The Battleground of the Creator Economy

The Battleground of the Creator Economy

The creator economy has taken the world by storm over the past few years, which was bolstered even further by the pandemic. Even before COVID-19, the creator economy gave a population of artists, athletes, musicians, and so many more, newly found worth, meaning, and purpose. 

Today, almost every consumer interest has a representation in the creator economy. One notable success is MrBeast, who took a love for the extreme and turned it into a stunt channel with estimated earnings of $54 million in 2021 alone

Think of all the independent podcasts that have risen to prominence over the past several years. Many of those are independent creators who were given access to publish their work for all to enjoy. 

In general, an estimated 50 million people consider themselves creators, and according to a recent report by Yahoo Finance, the creator economy has a valuation of $104.2B USD.

But it’s not just the creators who are benefiting from this boom. 

Platforms such as Twitch and OnlyFans have millions of creators generating billions of dollars. Not to mention the likes of YouTube, Facebook, and any other self-publishing platform that has enabled creators to express their talents and passions. 

 
This sounds like a utopian society, where creators get paid for their contributions to the economy based on the appeal of their content. But, similar to most economies, there is an underlying big business that controls a lot of the power. That power is rooted in the tech platforms that provide the medium for which these creators publish content. 

Whereas folks such as MrBeast are in the top 1%, unfortunately, most creators don’t make significant amounts of money. It is a very difficult business and there are many factors that contribute to the success and financial well-being of the creator.

In order for many of these creators to get paid for their work, they must adhere to or comply with the platform’s ever-changing requirements and regulations. As history has shown us, sometimes the little guy gets squeezed out by the big guy. And we’ve already started to see that happen.

OnlyFans made headlines earlier this year when it said it was prohibiting adult material from its site. Think about that, a large majority of OnlyFan users offer adult content, and they were the ones that made OnlyFans a dominant player in the industry. Now, OnlyFans was going to shut out an entire segment of their contributors, thus killing the revenue stream these creators relied upon and came to expect.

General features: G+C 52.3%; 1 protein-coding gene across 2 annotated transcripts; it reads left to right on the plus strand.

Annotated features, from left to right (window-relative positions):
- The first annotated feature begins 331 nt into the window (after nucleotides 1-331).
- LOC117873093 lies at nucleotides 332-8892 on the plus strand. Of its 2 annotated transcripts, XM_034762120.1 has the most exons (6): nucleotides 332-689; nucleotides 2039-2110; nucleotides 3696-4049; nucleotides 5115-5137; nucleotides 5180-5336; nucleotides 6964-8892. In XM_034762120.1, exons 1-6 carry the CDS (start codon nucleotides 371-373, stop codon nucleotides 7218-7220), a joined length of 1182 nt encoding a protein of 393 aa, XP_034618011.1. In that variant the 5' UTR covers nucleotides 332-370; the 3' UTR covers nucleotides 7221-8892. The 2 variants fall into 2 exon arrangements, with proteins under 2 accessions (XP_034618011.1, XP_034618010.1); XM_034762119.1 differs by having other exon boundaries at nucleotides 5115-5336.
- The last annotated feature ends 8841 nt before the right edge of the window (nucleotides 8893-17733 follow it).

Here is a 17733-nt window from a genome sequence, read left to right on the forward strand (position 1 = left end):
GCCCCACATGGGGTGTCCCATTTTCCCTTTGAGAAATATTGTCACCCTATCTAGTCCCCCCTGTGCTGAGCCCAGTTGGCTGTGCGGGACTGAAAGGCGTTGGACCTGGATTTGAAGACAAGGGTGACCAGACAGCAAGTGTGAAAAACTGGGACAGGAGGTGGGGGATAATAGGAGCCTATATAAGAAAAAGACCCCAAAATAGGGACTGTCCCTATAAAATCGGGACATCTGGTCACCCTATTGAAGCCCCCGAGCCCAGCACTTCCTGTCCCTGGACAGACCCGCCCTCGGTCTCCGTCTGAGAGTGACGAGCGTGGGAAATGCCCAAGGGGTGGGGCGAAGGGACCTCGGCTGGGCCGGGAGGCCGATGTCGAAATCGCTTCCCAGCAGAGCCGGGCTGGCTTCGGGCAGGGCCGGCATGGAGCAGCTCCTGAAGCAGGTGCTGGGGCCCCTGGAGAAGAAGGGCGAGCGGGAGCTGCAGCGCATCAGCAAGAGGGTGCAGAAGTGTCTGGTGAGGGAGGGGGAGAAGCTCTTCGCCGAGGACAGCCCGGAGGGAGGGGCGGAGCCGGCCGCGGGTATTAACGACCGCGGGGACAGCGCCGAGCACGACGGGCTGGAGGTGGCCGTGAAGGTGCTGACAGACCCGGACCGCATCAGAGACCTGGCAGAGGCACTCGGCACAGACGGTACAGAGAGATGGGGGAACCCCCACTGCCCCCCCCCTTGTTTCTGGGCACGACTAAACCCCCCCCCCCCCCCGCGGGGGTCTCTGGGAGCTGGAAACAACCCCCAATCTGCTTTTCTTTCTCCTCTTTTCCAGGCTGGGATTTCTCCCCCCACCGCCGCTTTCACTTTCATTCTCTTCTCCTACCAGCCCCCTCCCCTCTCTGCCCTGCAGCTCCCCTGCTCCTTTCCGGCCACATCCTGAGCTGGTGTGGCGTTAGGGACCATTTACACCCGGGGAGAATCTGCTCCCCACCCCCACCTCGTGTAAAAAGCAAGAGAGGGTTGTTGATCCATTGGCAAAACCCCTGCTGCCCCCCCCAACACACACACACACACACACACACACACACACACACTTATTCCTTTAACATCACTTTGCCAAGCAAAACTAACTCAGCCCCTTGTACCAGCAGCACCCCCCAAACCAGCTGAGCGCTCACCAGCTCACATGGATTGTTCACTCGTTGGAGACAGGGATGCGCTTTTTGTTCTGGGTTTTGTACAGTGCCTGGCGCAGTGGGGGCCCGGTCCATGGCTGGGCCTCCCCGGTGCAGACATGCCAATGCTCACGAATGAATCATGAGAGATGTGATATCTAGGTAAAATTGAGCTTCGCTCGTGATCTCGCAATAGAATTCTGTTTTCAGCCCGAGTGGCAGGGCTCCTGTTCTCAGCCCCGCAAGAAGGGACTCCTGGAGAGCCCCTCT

In some instances, there are discussions about the compensation for creators getting large sums of money prolonged over a period of time. 

Meta CEO Mark Zuckerberg recently declared that Facebook and Instagram will disperse $1B to creators over the next 18 months. While that seems like a lot of money, it’s less than 1% of the $150B those two platforms will generate in revenue over those same six quarters. TikTok similarly has committed very little to its creators. Even their top 4% ranking content generators make pennies from the platform’s multi-billion dollar valuation. 

Compare that to the 55% that YouTube returns to creators. Is it any wonder that creators are starting to go direct? Platforms such as Facebook need to do better if they want to remain relevant to the creator economy.

That’s like your boss telling you that you did a great job, but we are going to spread out your salary over a greater period of time which devalues its worth. What leverage do these creators have? They can switch from one platform to another, but that means transitioning an entire fanbase to a whole new platform. Gaming superstar Ninja tried it when he switched from Twitch to Mixer, but ultimately returned to Twitch when Mixer couldn’t get off the ground.

There is no easy solution because they are still reliant on large tech companies to survive. If OnlyFans wasn’t the wake-up call creators needed, it should be. Organic reach is shrinking in size as well as a part of the platforms’ attempts to increase their slice of the pie. The reach that was once free is now costly demand. In order to survive long-term, creators must start thinking about self-preservation and developing a way to build their own digital assets outside of social media channels. 

It goes without saying that they can’t avoid these platforms. But, creators should think about how they can become less reliant on a single platform and look for ways to syndicate their content through other channels and leverage their own websites. 

The creator economy is still young and there will be bumps in the road. There will be a struggle for power as the little guy try to work his way out from the grip of big industry players. Now is the time for creators to prepare for a future where they are less reliant on someone else to determine their financial fates. Isn’t that why most of them decided to start this endeavor anyway — financial, creative, and expressive freedom?